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Public Accounts Committee may quiz HRI after €389,000 loss to liquidated company

Racing in front of the new Curragh, the holding company for which is still trading at a loss
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Horse Racing Ireland could be called upon by the Public Accounts Committee (PAC) to explain the loss of €389,000 that arose after the company that used to undertake its cash-in-transit services went into liquidation in 2019.

In August 2019, HRI was named as one of numerous creditors of Business Mobile Security Services, the holding company of Senaca, which was responsible for the transport of Tote takings, along with gate receipts and cash takings from Leopardstown, Fairyhouse and Tipperary.

At the time, HRI was seeking the return of €539,000 in cash, and the final sum written off in the 2019 accounts came to €389,000.

On Friday, HRI's chief executive Brian Kavanagh, who insisted the authority would be happy to explain the figures, said: "During the liquidation there was money allocated to certain creditors, so that's the net figure.

"We were obviously not happy to lose any money like that, but when you weighed up the costs that would be involved in taking it further, it was the only outcome on offer really." 

The 2019 accounts also noted a loss of €2.064 million in relation to its investment in the Curragh’s new ownership entity, in which HRI now holds a 35.29 per cent equity share, up from 33 per cent.

Kavanagh has previously stated its total investment in the Curragh venture was €36m, which comprises a €12.5m grant and the remainder in shareholding. Its 2019 write-off in relation to the Curragh Racecourse Limited saw total losses rise to €4.523m.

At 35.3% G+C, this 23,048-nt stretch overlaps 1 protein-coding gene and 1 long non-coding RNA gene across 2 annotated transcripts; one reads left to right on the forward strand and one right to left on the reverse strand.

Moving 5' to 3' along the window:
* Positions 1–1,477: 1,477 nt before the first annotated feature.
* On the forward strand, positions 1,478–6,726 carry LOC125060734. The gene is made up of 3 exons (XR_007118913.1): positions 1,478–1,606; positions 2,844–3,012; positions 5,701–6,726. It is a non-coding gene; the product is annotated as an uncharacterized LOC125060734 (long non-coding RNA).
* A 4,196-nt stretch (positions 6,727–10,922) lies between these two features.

"That is a trading loss, which is absorbed by the Curragh shareholders, of which HRI is one," Kavanagh said.

HRI chief Brian Kavanagh on the Curragh losses: "It is a a trading loss during the course of its redevelopment and for 2019, its opening year"

"It is a trading loss during the course of its redevelopment and for 2019, its opening year. It is taken account of in the overall funding plans for the Curragh and it is accounted for in any financing figures we have spoken about before.

"Now, you'd like to see it come down quicker, and it has come down. It's not uncommon for a company in a set-up situation to incur losses and, but for the Covid intervention, the Curragh is on target to return to profitability. I'd be hopeful it will return to profitability this year.

"Those losses are funded at this point, so the idea would be that any surpluses generated by the Curragh in the future would be for reinvestment in the Curragh, its facilities or its business."

As for the increased shareholding, which began with HRI, the old Turf Club and private investors holding 33 per cent each, Kavanagh explained: "It depends on the balance of investment put in by the various shareholders. The level of shareholding changes as a result of that.

"Further monies were put in by some and not others, so the balance changed as a result of that. The Turf Club wouldn't have put money in, so it changes relative to the funds that were put in. Their holding has decreased."

Sinn Fein TD Brian Stanley, who chairs the PAC, said of the cash-in-transit loss: “It is explained in the financial statement and in the comptroller and auditor general's notes that a disclosure has been made by HRI that an incident occurred where a financial loss was suffered in relation to cash-in-transit services whereby the service company went into liquidation while holding cash relating to HRI.

“The situation and the explanation leaves the committee with a lot of unanswered questions and some reservations regarding the HRI’s level of internal controls. It is welcome, however, that subsequent to this incident a review was carried out on the effectiveness of internal controls in March 2020. Following our correspondence with the HRI, the PAC may wish to invite the body to attend the committee.”


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We were not happy to lose any money, but when you weighed up the costs that would be involved in taking it further, it was the only outcome on offer
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